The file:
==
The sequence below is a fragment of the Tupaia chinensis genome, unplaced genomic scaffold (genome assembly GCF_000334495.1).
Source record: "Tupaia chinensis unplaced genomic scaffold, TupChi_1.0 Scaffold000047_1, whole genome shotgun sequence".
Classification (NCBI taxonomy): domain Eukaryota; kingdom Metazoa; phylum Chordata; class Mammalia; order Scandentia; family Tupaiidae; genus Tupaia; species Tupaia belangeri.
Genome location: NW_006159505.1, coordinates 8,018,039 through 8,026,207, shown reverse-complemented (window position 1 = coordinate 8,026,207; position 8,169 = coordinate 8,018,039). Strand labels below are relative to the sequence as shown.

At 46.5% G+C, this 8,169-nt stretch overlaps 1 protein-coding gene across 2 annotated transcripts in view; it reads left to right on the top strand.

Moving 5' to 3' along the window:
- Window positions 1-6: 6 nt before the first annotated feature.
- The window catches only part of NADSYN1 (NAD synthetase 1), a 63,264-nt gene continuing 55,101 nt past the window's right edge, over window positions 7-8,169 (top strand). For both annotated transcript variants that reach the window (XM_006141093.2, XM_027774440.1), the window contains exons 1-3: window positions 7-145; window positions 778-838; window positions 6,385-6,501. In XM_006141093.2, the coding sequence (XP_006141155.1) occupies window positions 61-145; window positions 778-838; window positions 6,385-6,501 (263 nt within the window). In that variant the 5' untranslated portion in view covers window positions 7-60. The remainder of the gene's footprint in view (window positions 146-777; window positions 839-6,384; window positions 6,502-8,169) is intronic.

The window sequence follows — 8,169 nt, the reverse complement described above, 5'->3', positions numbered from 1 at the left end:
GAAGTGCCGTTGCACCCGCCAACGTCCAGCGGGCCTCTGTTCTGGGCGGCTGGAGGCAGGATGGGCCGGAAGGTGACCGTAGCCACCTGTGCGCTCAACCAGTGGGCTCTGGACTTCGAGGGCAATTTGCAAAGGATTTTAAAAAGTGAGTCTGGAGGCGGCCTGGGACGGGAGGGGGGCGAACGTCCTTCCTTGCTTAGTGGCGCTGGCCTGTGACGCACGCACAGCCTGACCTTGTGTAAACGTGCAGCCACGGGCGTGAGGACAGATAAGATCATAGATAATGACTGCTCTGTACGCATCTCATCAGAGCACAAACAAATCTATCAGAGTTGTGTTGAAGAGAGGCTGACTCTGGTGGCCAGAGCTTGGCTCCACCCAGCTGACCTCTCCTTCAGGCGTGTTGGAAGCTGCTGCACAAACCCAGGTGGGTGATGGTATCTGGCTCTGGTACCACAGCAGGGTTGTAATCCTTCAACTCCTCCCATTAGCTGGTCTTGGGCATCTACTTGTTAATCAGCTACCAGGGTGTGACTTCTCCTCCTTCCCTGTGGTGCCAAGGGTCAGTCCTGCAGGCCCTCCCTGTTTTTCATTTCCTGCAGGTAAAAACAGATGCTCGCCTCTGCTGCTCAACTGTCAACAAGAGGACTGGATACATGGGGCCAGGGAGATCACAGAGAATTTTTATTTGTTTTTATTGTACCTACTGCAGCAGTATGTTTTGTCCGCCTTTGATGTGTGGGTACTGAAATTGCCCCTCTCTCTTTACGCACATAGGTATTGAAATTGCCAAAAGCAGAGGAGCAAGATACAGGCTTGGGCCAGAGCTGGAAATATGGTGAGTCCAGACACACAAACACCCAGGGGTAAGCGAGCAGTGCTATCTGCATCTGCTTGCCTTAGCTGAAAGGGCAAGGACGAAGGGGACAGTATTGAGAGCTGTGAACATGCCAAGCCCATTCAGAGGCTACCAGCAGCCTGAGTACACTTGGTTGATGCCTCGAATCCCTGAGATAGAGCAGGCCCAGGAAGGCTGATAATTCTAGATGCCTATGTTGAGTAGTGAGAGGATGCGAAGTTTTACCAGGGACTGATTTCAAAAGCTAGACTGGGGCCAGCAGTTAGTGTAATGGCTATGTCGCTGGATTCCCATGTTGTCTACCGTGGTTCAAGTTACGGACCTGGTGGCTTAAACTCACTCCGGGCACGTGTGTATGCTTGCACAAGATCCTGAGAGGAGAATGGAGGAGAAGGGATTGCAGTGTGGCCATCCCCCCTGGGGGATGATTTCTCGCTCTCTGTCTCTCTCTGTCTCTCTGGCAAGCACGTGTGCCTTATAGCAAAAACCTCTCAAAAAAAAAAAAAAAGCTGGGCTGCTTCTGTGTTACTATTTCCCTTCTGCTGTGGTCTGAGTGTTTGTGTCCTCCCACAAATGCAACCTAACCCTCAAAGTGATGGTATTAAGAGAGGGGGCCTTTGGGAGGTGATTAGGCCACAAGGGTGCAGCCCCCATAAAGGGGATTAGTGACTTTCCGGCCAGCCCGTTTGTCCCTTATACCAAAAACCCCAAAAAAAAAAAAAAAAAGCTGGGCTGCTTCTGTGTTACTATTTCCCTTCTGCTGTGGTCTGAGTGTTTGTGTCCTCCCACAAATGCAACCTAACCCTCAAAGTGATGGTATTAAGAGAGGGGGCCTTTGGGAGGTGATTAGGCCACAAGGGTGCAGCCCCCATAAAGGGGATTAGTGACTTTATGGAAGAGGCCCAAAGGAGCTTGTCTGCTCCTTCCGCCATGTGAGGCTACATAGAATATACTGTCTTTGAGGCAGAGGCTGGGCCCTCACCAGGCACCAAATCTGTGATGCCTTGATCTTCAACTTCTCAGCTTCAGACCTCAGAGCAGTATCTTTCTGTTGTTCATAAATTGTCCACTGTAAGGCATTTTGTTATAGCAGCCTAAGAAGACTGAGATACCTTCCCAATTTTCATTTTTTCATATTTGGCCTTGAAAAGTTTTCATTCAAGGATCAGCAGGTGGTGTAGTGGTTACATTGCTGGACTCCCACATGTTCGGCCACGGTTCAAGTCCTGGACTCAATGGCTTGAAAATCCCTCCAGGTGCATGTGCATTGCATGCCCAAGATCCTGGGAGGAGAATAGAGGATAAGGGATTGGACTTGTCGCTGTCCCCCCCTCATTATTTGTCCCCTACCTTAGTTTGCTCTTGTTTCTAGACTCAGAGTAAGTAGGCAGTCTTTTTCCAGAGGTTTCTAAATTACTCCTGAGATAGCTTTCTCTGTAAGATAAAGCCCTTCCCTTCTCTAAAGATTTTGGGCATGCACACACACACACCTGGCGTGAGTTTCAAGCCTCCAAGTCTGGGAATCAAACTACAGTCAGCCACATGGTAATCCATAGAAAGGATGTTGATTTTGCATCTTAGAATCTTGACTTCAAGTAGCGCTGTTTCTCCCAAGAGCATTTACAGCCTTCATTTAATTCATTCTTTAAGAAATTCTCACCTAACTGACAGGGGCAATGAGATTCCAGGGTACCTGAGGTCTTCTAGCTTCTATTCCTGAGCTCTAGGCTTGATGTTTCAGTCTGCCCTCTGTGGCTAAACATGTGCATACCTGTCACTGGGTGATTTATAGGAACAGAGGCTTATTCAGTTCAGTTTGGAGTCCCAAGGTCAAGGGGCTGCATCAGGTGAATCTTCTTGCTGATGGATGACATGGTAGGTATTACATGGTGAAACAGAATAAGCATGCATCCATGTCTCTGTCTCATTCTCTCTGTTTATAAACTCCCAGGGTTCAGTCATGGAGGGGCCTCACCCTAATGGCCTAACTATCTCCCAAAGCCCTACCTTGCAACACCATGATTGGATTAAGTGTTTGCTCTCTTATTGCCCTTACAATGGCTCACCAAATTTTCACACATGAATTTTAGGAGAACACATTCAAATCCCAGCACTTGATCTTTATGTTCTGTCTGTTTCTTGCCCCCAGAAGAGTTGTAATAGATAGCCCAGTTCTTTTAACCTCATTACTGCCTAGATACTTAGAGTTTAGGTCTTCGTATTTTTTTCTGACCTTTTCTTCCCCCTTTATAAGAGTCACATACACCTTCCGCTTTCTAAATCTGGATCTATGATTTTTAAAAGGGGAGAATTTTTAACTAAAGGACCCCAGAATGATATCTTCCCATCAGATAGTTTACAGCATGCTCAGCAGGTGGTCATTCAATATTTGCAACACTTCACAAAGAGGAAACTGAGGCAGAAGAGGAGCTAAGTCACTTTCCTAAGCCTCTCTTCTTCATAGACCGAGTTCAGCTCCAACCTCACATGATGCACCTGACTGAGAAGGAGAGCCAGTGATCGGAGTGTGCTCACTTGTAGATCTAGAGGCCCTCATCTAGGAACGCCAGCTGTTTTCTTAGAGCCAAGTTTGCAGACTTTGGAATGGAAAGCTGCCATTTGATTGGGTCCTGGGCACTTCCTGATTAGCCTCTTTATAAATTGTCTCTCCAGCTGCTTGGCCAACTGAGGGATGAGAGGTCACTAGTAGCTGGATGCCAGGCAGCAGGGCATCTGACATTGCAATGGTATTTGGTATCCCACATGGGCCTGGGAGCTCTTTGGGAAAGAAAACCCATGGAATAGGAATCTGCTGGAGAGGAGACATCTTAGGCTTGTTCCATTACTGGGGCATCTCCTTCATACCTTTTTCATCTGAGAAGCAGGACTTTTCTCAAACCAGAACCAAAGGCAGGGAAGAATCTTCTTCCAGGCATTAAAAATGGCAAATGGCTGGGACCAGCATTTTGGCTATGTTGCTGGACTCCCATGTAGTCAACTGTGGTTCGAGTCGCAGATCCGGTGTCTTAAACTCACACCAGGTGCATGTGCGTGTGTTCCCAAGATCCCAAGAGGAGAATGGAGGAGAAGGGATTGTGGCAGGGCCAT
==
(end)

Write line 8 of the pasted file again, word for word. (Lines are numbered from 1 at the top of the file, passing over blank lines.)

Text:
- The window catches only part of NADSYN1 (NAD synthetase 1), a 63,264-nt gene continuing 55,101 nt past the window's right edge, over window positions 7-8,169 (top strand). For both annotated transcript variants that reach the window (XM_006141093.2, XM_027774440.1), the window contains exons 1-3: window positions 7-145; window positions 778-838; window positions 6,385-6,501. In XM_006141093.2, the coding sequence (XP_006141155.1) occupies window positions 61-145; window positions 778-838; window positions 6,385-6,501 (263 nt within the window). In that variant the 5' untranslated portion in view covers window positions 7-60. The remainder of the gene's footprint in view (window positions 146-777; window positions 839-6,384; window positions 6,502-8,169) is intronic.